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Export: Under pressure

September 7th, 2021

4 min read

A diamond arrives to it's target address - a white castle - representing rich text editor html export by  Fakurian Design

Written by

Joe Robinson

Artwork by

Fakurian Design

Not everything is created equal… and this year, we’re putting different rich text editors to the test to see how their specific features and plugin’s perform side-by-side.

In this post in the series, we ran a comparison to see how our new Export plugin’s abilities compare with the export abilities on offer from other rich text editors.

The export abilities we chose to compare include PDF export, style modification, and image security.

What’s Export capability?

Export is the ability to copy the content that’s within a rich text editor, change it into another format (usually a portable form), and send it to a destination. This can be an image – for example taking a snapshot like a screen cap of the rich text editor and emailing it out. Another effective export is when a file is transformed into a specific format that’s lightweight and easy to share – such as PDF.

What does Export mean for rich text editors?

So what are the characteristics of a lightweight PDF? They have fewer features that could add to the file size –like optical character recognition (OCR). This means rich text editors need to produce something that ensures end users are able to send or share the file easily. If the export feature instead produces large files (including OCR or similar features), it can inhibit the usability of the exported file.

That said, the ability to style an exported PDF is also an essential feature, as is security in image management. There’s a possible danger in linking to external images, and then embedding those insecure links inside PDF files designed to be shared between users. Best practice for security is to ensure that any malicious content hidden inside images or image links is not allowed to spread.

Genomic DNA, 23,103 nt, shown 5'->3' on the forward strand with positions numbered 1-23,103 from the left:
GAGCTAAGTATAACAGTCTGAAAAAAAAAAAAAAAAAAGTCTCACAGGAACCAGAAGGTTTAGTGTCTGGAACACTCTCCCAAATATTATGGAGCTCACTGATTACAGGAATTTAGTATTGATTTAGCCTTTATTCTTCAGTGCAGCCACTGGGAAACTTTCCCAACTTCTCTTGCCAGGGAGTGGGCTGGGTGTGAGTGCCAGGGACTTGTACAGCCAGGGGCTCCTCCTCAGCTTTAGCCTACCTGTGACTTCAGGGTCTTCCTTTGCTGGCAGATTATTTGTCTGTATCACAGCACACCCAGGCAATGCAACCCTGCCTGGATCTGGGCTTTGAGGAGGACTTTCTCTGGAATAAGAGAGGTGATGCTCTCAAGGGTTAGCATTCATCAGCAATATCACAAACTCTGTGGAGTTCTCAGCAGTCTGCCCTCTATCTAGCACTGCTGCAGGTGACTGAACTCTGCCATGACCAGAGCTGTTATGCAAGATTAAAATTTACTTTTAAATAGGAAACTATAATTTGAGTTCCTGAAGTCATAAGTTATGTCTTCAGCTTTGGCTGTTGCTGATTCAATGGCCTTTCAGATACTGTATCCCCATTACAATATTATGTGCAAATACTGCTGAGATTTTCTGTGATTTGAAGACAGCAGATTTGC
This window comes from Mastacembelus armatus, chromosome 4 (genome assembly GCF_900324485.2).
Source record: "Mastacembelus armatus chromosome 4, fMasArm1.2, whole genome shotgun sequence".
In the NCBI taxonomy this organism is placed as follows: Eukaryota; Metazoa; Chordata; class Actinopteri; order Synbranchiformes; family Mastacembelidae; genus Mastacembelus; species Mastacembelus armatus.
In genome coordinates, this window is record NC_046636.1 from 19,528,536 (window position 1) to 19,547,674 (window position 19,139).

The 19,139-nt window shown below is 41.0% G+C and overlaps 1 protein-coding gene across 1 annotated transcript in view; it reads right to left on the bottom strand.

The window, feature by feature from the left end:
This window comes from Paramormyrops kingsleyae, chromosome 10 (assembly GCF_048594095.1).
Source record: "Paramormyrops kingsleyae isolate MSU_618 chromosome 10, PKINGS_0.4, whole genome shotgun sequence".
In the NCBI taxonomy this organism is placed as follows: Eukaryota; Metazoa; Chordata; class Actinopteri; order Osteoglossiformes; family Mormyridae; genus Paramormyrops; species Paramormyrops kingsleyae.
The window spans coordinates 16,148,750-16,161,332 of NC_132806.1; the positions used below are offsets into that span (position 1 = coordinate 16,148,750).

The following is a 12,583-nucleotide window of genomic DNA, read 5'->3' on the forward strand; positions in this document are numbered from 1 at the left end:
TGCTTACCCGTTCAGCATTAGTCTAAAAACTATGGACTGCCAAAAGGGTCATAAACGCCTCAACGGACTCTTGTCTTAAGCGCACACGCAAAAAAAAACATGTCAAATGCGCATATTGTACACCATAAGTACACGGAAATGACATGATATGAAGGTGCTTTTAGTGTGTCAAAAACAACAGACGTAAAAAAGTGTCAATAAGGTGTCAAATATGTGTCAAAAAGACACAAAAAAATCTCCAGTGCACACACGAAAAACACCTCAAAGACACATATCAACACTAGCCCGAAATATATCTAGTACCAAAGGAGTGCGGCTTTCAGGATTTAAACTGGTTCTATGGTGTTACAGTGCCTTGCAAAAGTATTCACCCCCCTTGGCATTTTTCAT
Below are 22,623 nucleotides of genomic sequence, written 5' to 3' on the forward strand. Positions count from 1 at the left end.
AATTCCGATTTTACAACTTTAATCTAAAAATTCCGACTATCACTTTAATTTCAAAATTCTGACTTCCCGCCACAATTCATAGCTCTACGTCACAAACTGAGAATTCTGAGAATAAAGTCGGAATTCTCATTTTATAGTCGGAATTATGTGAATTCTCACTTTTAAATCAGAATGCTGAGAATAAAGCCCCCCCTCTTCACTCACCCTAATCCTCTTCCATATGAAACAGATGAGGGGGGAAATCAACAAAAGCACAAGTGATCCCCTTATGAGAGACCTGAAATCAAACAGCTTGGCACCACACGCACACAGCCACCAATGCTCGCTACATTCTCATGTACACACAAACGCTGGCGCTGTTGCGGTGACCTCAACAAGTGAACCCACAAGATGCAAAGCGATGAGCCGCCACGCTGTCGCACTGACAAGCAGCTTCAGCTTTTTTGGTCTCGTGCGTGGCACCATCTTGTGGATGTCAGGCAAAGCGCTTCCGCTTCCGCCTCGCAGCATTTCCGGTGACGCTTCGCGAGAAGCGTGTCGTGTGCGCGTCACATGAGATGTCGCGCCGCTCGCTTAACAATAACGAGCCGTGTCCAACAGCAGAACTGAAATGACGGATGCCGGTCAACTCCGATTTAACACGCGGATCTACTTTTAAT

Since PDF is the most well known and accepted export format, we compared PDF export between rich text editors. Here’s a summary of the results:

Export Features


CKEditor 4

CKEditor 5





PDF Export Plugin

Modification and Styling

Security and images

The Export plugin abilities between CKEditor 4 and 5 are mostly identical. Adjusting the output design is easier when using CKEditor 4 compared to CKEditor 5. Changes made with font and color plugins within the editor are carried over into the exported PDF in CKEditor 4.

Slate.js, Quill, and Summernote rich text editor export

Export features are available only as separately maintained projects for these three rich text editors. A closed Github request exists for Slate.js requesting the ability to output PDF content. Quill has an independent npm package. Summernote has an independent project that exports a PDF - this was created by lqez on Github.   

Froala rich text editor export

The PDF export abilities in Froala are straightforward and fast to configure. While there are no  methods for designing the PDF, and the text cannot be selected, the file produced is lightweight (the demo file produced is 22KB).

To set this plugin up, modify the rich text editor HTML: configure the getPDF Toolbar button, and then export a PDF.

CKEditor 5 rich text editor export

The CKEditor 5 configuration was complex. Loading the CKEditor Export plugin proved to introduce more errors that detracted from CKEditor 5’s Export features.

The plugin took several attempts to install even after using the download configurator to download a working demo. Cloning the CKEditor Github repository, and writing an index.html file with the CKEditor JavaScript produced more consistent results compared to the CKEditor 5 configurator.